The Financial Ombudsman Service (FOS) has sided with customers who say a credit card company ‘raised credit limits’ for people who would struggle to pay it back.
Aqua has lost several lawsuits with clients who say they wrongfully lent money to people, including a mother with 13 payday loans, people on benefits and compulsive gamblers.
Over the past three months, FOS has sided with the consumer in nine decisions against New Day, Aqua’s parent company, mirror reports.
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Customers are anonymous to protect their identity.
One such customer, Mrs S, took out a New Day card in June 2019 with a credit limit of £450.
The customer said she used the money to gamble and got close to her credit limit.
Despite this, New Day increased it to £1,200 in September 2019, and Ms S complained to the FOS that the company should have prevented this.
New Day told FOS he had no way of knowing the problem with the game, but admitted he was wrong to raise the credit limit.
A customer, Miss R, took out a New Day credit card in April 2014 with a credit limit of £250.
Between July 2014 and July 2017, New Day raised the credit limit three times, to over £1,350.
Miss R, a benefit claimant, said she could not afford the credit increases and had to enter a debt repayment plan to pay off the interest.
She complained to New Day, then to FOS.
The FOS said: “As Miss R had to pay a significant amount of interest and fees due to the unfair increase in her credit limit from July 2014, I believe she lost out because of this that New Day did wrong. So New Day should make it right.”
The ombudsman recently ordered New Day to remove any interest charged outside the original £250 limit and to pay £150 in compensation, if Miss R agreed.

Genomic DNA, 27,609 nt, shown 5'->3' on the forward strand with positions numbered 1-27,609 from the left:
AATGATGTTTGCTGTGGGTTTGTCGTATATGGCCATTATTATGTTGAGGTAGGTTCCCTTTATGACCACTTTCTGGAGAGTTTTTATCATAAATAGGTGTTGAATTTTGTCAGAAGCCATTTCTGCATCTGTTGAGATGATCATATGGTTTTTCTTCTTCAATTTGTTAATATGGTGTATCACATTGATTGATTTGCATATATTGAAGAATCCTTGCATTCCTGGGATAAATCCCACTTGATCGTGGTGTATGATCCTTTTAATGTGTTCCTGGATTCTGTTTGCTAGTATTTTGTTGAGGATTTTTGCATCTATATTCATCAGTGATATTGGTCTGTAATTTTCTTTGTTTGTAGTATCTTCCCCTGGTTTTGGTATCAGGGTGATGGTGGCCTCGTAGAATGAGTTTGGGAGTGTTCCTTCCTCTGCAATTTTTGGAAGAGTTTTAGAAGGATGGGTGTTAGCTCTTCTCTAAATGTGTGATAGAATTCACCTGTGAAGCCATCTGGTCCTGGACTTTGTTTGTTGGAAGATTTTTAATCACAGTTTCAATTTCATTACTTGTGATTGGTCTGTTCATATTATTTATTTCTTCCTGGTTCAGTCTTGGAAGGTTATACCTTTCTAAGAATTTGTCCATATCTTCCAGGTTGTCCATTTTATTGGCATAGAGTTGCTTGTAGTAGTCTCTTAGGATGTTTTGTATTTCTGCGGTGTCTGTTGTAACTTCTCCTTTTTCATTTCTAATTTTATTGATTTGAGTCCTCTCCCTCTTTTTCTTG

He also said the company should buy back the debt from the debt collection firm it sold it to.
Another Aqua customer, Miss F, 19, also received a New Day card with a limit of £250 in November 2014. It rose steadily and stood at £4,700 in August 2016.
She said the company should not have increased its limits and that she had to take out 13 payday loans because of the debt she took on.
At first, Miss F had no payday loans on file.
But when the credit limit jumped to £4,700, the FOS said his overall debts had reached over £13,000 and “there were payday loans in evidence”.
The FOS added: “There were 13 payday loans, three of which had been taken out in the last three months. At the time it looked like Miss F was in trouble and so – at that time Aqua should have asked The Miss F Situation more questions – before offering the limit increase to £4,700.
“The Ombudsman has asked Aqua to refund interest and all fees charged from that time until the date the account was refunded.”
A spokesperson for New Day said: “We strive to help customers manage their credit products responsibly. We aim to provide each customer with a credit limit based on their individual circumstances, subject to procedures affordability, regulatory and credit risk assessments.
“Upon application, all customers are asked to select how they would like to be contacted for future credit limit increase offers.
“Customers can choose to have them automatically applied, in which case they will be notified of the proposed increase and then given the opportunity to review and decline the offer within at least 30 days, after which the increase will be applied.
“A customer can change these preferences with New Day at any time once their account is opened and also choose not to be offered a credit limit increase at any time. Additionally, we are always happy to reduce limits if the customer wishes.”
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